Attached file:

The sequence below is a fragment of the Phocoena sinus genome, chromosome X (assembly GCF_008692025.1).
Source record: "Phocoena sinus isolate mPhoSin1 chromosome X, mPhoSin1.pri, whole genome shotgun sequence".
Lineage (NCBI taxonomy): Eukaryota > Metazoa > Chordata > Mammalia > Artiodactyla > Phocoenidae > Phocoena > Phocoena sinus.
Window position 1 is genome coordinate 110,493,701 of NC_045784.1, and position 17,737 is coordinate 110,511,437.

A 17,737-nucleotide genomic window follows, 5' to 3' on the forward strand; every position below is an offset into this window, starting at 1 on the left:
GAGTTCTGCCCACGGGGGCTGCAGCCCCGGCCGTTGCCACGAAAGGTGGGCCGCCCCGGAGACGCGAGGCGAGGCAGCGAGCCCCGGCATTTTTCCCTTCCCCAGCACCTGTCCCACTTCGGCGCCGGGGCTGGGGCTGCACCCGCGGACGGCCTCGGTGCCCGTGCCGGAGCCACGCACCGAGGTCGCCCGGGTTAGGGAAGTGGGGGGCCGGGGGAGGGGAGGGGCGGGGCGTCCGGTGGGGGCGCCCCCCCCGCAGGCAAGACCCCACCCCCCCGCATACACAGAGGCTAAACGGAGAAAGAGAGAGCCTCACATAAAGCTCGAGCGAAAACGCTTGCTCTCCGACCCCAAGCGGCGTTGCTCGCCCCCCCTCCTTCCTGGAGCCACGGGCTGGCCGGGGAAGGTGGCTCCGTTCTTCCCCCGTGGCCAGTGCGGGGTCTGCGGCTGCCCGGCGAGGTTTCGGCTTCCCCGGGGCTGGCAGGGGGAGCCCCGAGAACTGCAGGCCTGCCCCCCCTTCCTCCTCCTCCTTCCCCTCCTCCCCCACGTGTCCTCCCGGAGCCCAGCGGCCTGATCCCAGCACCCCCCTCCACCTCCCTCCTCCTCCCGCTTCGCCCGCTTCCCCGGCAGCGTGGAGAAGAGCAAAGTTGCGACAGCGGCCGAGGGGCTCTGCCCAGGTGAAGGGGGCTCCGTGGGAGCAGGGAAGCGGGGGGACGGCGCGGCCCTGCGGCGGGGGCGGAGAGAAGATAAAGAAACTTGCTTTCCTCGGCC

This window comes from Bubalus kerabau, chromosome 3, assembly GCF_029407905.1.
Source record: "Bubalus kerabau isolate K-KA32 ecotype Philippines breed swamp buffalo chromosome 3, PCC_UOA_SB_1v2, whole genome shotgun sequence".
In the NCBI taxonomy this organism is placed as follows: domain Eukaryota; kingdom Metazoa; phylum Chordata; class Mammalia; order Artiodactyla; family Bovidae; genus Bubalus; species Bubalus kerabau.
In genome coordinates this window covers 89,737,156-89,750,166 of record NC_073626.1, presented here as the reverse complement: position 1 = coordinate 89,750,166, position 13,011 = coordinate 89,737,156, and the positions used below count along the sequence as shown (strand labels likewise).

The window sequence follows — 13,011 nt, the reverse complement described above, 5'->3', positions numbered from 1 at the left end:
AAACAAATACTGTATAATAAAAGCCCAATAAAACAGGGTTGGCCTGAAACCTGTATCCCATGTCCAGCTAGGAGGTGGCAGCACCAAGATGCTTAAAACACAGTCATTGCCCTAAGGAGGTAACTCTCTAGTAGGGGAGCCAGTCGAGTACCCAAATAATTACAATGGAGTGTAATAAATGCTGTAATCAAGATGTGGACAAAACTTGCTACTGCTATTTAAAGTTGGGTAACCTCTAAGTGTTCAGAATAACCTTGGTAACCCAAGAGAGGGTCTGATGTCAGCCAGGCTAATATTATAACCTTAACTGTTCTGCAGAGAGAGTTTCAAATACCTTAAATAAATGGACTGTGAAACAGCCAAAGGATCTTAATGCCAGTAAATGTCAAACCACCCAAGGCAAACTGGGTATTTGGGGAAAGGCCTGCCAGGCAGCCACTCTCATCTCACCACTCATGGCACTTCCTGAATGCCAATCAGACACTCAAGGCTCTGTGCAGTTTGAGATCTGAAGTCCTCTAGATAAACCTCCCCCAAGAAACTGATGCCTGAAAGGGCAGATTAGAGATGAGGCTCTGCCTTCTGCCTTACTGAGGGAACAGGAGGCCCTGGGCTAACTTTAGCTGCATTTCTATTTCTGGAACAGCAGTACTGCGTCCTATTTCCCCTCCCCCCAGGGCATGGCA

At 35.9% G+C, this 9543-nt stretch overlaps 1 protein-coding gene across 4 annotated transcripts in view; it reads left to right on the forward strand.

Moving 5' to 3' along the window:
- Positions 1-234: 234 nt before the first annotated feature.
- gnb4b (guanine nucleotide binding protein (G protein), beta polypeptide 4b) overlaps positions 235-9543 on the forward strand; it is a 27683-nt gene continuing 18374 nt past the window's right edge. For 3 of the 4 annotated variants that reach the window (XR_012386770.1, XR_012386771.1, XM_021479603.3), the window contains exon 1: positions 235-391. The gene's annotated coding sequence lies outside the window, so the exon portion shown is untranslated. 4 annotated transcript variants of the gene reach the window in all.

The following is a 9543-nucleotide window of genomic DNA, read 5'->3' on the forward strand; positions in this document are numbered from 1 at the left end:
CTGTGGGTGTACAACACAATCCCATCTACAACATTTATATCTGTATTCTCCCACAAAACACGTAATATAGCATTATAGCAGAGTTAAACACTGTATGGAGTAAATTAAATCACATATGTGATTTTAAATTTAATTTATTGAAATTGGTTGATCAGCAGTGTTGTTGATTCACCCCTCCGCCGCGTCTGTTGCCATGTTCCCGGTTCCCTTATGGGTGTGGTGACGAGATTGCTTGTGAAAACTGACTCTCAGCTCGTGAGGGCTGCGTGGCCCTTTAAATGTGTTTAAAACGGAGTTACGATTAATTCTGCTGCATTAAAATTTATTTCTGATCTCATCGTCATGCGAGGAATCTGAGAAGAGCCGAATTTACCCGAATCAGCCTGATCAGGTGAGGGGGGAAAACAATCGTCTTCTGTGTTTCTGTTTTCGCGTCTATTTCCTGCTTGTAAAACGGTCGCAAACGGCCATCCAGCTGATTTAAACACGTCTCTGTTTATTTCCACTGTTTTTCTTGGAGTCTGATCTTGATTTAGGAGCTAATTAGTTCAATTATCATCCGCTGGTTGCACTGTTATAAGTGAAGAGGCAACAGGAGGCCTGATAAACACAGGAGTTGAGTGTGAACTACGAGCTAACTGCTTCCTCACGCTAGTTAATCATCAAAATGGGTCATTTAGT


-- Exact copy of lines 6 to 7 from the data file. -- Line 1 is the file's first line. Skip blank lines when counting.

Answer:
GAGTTCTGCCCACGGGGGCTGCAGCCCCGGCCGTTGCCACGAAAGGTGGGCCGCCCCGGAGACGCGAGGCGAGGCAGCGAGCCCCGGCATTTTTCCCTTCCCCAGCACCTGTCCCACTTCGGCGCCGGGGCTGGGGCTGCACCCGCGGACGGCCTCGGTGCCCGTGCCGGAGCCACGCACCGAGGTCGCCCGGGTTAGGGAAGTGGGGGGCCGGGGGAGGGGAGGGGCGGGGCGTCCGGTGGGGGCGCCCCCCCCGCAGGCAAGACCCCACCCCCCCGCATACACAGAGGCTAAACGGAGAAAGAGAGAGCCTCACATAAAGCTCGAGCGAAAACGCTTGCTCTCCGACCCCAAGCGGCGTTGCTCGCCCCCCCTCCTTCCTGGAGCCACGGGCTGGCCGGGGAAGGTGGCTCCGTTCTTCCCCCGTGGCCAGTGCGGGGTCTGCGGCTGCCCGGCGAGGTTTCGGCTTCCCCGGGGCTGGCAGGGGGAGCCCCGAGAACTGCAGGCCTGCCCCCCCTTCCTCCTCCTCCTTCCCCTCCTCCCCCACGTGTCCTCCCGGAGCCCAGCGGCCTGATCCCAGCACCCCCCTCCACCTCCCTCCTCCTCCCGCTTCGCCCGCTTCCCCGGCAGCGTGGAGAAGAGCAAAGTTGCGACAGCGGCCGAGGGGCTCTGCCCAGGTGAAGGGGGCTCCGTGGGAGCAGGGAAGCGGGGGGACGGCGCGGCCCTGCGGCGGGGGCGGAGAGAAGATAAAGAAACTTGCTTTCCTCGGCC

This window comes from Bubalus kerabau, chromosome 3, assembly GCF_029407905.1.